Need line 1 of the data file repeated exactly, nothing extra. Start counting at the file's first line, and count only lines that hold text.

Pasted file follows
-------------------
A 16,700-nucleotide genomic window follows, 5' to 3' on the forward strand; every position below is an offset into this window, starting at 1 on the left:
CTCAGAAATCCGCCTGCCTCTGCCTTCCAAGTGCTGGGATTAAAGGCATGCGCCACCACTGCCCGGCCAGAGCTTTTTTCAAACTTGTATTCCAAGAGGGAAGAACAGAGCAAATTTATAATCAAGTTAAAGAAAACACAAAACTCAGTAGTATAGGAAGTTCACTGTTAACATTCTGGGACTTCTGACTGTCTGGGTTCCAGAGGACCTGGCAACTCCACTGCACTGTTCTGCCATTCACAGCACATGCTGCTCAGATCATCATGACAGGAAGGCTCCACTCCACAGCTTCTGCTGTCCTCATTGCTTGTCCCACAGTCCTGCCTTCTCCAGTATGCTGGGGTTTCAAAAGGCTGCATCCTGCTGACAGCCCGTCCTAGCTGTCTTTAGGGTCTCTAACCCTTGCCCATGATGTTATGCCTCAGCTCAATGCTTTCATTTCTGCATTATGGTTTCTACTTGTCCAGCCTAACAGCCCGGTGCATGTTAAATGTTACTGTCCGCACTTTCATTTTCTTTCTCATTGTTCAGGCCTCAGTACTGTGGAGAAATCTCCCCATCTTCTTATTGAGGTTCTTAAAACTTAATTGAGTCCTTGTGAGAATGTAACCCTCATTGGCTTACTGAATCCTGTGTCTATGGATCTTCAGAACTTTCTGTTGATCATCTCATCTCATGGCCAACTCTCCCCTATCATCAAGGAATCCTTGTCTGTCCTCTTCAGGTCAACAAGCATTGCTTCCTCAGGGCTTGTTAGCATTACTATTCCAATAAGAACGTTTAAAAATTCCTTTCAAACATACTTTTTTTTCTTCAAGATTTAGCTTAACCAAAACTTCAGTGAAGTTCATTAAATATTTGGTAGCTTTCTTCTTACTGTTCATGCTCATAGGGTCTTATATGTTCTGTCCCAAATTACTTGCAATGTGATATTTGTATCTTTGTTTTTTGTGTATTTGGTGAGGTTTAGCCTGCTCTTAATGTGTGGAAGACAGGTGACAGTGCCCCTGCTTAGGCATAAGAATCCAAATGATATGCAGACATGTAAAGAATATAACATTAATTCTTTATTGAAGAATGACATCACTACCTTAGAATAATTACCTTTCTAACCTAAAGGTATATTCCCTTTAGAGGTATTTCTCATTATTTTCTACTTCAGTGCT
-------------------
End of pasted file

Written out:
A 16,700-nucleotide genomic window follows, 5' to 3' on the forward strand; every position below is an offset into this window, starting at 1 on the left: